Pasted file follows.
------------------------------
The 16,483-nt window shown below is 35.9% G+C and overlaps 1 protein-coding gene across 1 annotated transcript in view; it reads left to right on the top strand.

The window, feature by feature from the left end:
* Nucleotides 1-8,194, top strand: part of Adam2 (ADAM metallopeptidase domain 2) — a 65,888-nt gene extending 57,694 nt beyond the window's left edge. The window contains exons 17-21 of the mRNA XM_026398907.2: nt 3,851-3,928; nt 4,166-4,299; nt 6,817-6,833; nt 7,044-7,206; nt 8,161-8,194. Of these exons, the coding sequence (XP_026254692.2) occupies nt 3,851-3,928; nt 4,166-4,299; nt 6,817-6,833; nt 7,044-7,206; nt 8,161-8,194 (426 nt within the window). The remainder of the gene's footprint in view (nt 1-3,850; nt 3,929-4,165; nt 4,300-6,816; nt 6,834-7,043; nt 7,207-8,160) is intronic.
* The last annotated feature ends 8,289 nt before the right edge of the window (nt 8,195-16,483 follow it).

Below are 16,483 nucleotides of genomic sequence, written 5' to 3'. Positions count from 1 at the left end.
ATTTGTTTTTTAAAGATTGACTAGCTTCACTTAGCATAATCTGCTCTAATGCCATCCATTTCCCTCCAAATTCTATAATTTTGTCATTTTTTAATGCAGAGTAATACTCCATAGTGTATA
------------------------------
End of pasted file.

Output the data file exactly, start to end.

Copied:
The 16,483-nt window shown below is 35.9% G+C and overlaps 1 protein-coding gene across 1 annotated transcript in view; it reads left to right on the top strand.

The window, feature by feature from the left end:
* Nucleotides 1-8,194, top strand: part of Adam2 (ADAM metallopeptidase domain 2) — a 65,888-nt gene extending 57,694 nt beyond the window's left edge. The window contains exons 17-21 of the mRNA XM_026398907.2: nt 3,851-3,928; nt 4,166-4,299; nt 6,817-6,833; nt 7,044-7,206; nt 8,161-8,194. Of these exons, the coding sequence (XP_026254692.2) occupies nt 3,851-3,928; nt 4,166-4,299; nt 6,817-6,833; nt 7,044-7,206; nt 8,161-8,194 (426 nt within the window). The remainder of the gene's footprint in view (nt 1-3,850; nt 3,929-4,165; nt 4,300-6,816; nt 6,834-7,043; nt 7,207-8,160) is intronic.
* The last annotated feature ends 8,289 nt before the right edge of the window (nt 8,195-16,483 follow it).

Below are 16,483 nucleotides of genomic sequence, written 5' to 3'. Positions count from 1 at the left end.
ATTTGTTTTTTAAAGATTGACTAGCTTCACTTAGCATAATCTGCTCTAATGCCATCCATTTCCCTCCAAATTCTATAATTTTGTCATTTTTTAATGCAGAGTAATACTCCATAGTGTATA